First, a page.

Canada’s child care crisis

Written by By John Sonelevi, CNN Canada

In an article from 2017, Emily S. on GlobalPost detailed the agony of a Toronto parent trying to find affordable childcare for her three-year-old daughter. With wages growing stagnant, two full-time jobs can be financially devastating. In addition, intense government subsidies or grants put pressure on families to give up freedom and chose a one-time stipend to apply toward childcare.

This was true in 2016, but the Toronto suburb, North York, is now in turmoil. Thousands of residents signed a petition demanding their municipality stop building infill development projects. Instead, they want more homes that will generate revenue and better leverage local services. Concerned residents are asking city council to reallocate the funding to services, especially childcare. It does not help matters that Ms. S. lives in a community with the most expensive childcare in the country — the closest non-daycare child care closest to her home costs $7,000 per month.

Read more: Are cities spending too much on early childhood education?

Last week, a reporter from the CBC took an urgent look at the same issue, in Ontario. There, the prime minister, Justin Trudeau, is looking to split the provinces. Although federal infrastructure money is up for grabs, all of the funding is going into the struggling provinces of Ontario and Quebec. Trudeau isn’t pitching an east-west divide, but an east-wide inequality, with some citizens using the funding to fill their own classrooms.

In the small Alberta town of Cardinal, Miss, 60-year-old Laura Archer and her husband, Hank, are faced with an impossible choice. They have two young children and realize they can’t pay the bills, which are pushed up by daycare fees that top $10,000. When the situation reaches crisis point, they are forced to look for a new place to live.

In another story, the Citizen of Kingston explained that the town offers daycare for $2 per month for the duration of the tax year. But as the town loses population, the actual cost goes up. Is the affordable childcare as advertised to be more a question of perception than reality? A Gallup Poll released in September revealed that, “More than half of parents of newborns — 54% — in the U.S. say they ‘somewhat’ or ‘very’ lack sufficient access to affordable childcare. Sixty-four percent of those same parents find it difficult to afford quality child care.”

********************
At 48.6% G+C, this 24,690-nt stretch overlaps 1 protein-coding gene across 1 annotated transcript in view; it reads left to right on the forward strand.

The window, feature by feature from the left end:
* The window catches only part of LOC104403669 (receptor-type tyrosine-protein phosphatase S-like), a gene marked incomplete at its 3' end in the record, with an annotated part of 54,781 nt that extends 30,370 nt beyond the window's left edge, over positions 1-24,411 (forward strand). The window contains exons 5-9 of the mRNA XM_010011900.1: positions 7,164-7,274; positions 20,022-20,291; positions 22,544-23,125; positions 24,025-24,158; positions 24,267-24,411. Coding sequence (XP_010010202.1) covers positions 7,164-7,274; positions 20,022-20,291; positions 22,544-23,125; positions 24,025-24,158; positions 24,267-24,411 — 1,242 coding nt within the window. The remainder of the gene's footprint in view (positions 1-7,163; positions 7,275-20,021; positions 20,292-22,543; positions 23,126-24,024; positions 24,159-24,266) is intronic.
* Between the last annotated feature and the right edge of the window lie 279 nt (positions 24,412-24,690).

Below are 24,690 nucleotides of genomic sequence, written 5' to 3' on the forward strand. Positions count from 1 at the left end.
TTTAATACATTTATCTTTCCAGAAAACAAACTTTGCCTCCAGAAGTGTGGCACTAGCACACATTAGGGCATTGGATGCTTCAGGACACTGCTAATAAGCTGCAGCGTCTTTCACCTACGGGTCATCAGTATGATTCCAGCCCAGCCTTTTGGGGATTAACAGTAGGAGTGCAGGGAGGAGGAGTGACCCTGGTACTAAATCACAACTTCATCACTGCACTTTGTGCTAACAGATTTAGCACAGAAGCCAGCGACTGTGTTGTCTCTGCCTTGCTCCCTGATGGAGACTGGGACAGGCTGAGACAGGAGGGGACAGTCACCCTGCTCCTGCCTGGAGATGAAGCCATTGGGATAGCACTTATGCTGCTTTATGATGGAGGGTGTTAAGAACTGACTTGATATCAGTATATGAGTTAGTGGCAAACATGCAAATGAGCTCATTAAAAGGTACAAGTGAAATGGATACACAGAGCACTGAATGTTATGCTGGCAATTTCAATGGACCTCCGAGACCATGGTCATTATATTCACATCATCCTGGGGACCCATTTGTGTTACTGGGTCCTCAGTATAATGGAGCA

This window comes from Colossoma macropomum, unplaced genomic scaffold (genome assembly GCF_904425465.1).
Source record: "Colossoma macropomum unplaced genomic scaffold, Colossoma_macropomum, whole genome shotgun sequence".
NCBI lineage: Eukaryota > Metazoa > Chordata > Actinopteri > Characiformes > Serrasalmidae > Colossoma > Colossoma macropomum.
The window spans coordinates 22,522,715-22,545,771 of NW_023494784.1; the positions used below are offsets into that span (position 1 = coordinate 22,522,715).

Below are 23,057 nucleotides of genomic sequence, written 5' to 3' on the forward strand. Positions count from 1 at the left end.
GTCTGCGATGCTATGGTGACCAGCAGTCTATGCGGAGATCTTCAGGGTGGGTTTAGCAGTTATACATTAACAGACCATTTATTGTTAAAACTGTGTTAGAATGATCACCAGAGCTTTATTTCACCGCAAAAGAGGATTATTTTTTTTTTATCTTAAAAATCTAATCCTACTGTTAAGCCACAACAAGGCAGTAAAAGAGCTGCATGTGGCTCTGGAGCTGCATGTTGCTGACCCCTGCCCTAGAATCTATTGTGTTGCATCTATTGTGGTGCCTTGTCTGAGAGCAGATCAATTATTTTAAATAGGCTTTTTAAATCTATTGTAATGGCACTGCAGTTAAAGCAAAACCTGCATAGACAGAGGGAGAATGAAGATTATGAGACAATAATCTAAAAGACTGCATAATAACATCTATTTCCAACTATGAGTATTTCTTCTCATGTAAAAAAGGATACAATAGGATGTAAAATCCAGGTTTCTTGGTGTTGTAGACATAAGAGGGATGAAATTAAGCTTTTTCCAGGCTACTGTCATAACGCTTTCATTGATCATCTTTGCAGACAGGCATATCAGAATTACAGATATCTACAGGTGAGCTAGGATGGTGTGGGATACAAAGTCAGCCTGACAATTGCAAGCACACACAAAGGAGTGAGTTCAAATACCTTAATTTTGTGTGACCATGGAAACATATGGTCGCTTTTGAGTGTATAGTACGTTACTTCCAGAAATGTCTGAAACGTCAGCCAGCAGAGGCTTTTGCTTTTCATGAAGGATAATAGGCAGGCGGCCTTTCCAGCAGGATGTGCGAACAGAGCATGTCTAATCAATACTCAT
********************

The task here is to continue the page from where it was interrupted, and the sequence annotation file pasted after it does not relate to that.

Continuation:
Without proper access to both quality and affordable childcare, Canada’s young families will continue to feel the squeeze. Studies show that half of young adults in Canada enter the labor market without having earned a post-secondary degree. This rate is much higher than the worldwide average of 19%, and it’s unlikely that the best students will continue to pursue higher education.

Read more: Five ways to rethink child care in the real world

Canada’s children are already limited by their efforts to learn. As in most developed countries, Canadians spend more money on their children than any other industrialized nation. This can benefit school districts by providing better educational opportunities, but is also harming child development.

The “Kinder Kids First” report by the Pembina Institute compared a traditional family versus a “cheaper” family versus an “alternative” family: their child-rearing methods. The first alternative family differed from the traditional family only with respect to education, with the remaining differences having little impact on child outcomes.

The study highlights that these findings are similar when examining the effects of more nannies, by calling a relationship between child development and income “incompatible.” It also states that “any empirical data…on child development supports the conclusion that some form of parental commitment to child care was generally necessary for optimal outcomes.”

Canada is in a desperate state. Its largest province, Ontario, is struggling to find $6.6 billion to meet the government’s budget over three years. Its capital city, Ottawa, currently has the highest child care costs in the country. At the same time, the Trudeau government is reportedly not pushing for good jobs with child care because they think it’s not politically viable. There is no political will to tackle an issue that impacts the lives of tens of thousands of families, but it can and should be addressed immediately.

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